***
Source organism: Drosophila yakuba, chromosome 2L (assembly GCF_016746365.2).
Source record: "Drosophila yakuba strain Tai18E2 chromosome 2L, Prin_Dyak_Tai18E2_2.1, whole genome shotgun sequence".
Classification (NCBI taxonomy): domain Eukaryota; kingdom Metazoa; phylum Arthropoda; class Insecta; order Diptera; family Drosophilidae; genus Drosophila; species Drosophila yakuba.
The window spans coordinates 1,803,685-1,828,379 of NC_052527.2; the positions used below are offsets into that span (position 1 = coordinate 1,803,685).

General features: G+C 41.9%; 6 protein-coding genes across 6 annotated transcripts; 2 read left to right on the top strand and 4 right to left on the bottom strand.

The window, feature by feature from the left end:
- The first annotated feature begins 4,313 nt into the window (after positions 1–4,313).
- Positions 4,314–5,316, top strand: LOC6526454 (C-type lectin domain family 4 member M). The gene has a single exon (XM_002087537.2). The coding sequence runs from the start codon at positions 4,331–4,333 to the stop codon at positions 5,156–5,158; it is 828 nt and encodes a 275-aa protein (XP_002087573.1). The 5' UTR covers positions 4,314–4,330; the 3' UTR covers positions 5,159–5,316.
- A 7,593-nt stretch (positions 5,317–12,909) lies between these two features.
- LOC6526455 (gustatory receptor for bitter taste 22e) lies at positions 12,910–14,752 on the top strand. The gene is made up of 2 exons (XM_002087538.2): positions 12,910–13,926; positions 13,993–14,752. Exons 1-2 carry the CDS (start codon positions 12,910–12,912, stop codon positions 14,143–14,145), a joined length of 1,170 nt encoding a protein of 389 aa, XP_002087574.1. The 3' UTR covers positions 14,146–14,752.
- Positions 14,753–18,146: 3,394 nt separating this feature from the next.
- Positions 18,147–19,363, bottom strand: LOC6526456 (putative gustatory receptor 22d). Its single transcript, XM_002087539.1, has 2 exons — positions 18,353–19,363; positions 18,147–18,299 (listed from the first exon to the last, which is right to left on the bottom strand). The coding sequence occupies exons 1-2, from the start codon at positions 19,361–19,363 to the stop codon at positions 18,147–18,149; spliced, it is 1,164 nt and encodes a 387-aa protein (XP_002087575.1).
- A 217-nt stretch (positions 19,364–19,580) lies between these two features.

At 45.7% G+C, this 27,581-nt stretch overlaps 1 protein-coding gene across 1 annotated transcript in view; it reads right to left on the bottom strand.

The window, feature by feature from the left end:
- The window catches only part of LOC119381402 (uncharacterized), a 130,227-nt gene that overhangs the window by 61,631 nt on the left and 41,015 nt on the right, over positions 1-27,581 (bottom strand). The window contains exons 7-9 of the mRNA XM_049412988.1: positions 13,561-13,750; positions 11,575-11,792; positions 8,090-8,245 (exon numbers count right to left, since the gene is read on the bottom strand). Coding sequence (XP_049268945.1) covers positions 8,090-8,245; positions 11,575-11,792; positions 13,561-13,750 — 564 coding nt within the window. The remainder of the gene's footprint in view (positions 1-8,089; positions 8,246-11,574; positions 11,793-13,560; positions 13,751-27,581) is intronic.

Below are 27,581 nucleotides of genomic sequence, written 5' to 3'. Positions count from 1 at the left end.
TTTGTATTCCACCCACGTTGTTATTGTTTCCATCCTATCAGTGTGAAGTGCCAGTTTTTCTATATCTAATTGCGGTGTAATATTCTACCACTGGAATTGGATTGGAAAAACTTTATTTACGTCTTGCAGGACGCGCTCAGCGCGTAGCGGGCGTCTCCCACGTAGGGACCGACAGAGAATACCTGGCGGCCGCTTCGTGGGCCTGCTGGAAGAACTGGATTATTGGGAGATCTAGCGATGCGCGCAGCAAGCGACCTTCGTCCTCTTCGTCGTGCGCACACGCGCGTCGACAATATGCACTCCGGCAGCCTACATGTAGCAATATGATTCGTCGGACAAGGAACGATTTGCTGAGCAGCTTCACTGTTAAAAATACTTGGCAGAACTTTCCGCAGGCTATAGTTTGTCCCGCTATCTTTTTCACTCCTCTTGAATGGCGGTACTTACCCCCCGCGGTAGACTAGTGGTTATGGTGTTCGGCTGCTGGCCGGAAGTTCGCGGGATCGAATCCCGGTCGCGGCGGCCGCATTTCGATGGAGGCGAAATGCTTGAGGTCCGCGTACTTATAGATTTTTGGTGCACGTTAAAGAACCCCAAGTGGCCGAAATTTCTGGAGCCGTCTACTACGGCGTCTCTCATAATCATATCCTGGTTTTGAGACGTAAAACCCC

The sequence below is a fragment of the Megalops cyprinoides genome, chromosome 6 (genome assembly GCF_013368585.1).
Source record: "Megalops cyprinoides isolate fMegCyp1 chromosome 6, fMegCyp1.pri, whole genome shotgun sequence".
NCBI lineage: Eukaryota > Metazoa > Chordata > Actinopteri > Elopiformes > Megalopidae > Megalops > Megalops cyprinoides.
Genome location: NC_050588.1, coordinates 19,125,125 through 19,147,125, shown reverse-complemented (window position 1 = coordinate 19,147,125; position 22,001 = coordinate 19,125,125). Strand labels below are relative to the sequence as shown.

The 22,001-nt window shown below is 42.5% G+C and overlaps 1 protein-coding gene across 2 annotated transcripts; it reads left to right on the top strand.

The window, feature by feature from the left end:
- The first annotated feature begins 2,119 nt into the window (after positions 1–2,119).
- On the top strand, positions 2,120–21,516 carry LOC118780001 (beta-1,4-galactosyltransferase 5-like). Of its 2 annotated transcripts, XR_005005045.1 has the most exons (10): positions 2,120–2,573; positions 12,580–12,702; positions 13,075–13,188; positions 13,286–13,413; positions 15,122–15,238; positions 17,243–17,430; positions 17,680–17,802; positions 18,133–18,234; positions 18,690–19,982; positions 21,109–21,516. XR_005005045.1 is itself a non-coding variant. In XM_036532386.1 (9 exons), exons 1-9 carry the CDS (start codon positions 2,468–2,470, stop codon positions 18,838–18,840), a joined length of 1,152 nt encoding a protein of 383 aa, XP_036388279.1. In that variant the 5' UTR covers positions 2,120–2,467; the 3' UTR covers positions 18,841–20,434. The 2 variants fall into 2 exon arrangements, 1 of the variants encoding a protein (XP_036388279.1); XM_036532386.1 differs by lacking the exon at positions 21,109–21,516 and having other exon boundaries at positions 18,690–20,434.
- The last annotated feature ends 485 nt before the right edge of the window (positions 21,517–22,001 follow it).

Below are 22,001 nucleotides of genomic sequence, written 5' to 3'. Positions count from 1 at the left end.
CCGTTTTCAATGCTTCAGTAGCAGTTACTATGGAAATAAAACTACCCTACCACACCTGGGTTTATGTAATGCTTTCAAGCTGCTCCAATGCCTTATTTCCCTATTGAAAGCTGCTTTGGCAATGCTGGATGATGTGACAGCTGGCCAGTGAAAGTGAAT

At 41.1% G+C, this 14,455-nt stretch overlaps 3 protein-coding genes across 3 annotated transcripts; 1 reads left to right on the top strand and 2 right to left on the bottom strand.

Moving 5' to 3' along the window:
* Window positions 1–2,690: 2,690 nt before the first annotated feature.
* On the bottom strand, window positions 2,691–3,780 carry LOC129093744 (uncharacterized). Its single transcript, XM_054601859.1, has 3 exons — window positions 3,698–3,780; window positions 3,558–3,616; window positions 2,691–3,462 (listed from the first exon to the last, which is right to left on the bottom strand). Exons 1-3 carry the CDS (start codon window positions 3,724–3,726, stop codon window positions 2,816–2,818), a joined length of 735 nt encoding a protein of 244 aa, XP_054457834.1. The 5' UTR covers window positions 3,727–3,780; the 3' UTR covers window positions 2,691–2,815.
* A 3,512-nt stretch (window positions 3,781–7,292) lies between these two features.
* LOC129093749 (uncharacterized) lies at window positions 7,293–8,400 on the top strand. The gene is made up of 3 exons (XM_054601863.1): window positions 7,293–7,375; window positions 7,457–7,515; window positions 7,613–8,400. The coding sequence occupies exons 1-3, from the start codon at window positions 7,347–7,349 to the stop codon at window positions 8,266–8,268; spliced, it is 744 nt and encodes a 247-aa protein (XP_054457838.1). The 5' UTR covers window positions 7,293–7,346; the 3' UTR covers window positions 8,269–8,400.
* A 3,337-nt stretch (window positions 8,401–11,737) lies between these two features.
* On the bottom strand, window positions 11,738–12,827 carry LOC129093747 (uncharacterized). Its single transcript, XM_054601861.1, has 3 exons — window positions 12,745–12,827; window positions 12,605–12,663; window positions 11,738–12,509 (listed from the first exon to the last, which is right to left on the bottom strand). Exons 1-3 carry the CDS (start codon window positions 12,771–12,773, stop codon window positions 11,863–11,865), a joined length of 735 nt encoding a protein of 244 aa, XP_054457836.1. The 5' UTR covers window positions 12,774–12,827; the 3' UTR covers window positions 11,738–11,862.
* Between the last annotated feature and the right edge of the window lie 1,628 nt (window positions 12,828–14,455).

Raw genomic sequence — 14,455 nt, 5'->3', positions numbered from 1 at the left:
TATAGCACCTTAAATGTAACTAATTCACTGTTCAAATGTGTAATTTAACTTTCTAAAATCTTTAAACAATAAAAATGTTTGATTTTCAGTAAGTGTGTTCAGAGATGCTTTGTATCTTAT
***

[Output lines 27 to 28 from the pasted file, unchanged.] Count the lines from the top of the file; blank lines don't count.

- The last annotated feature ends 485 nt before the right edge of the window (positions 21,517–22,001 follow it).

Below are 22,001 nucleotides of genomic sequence, written 5' to 3'. Positions count from 1 at the left end.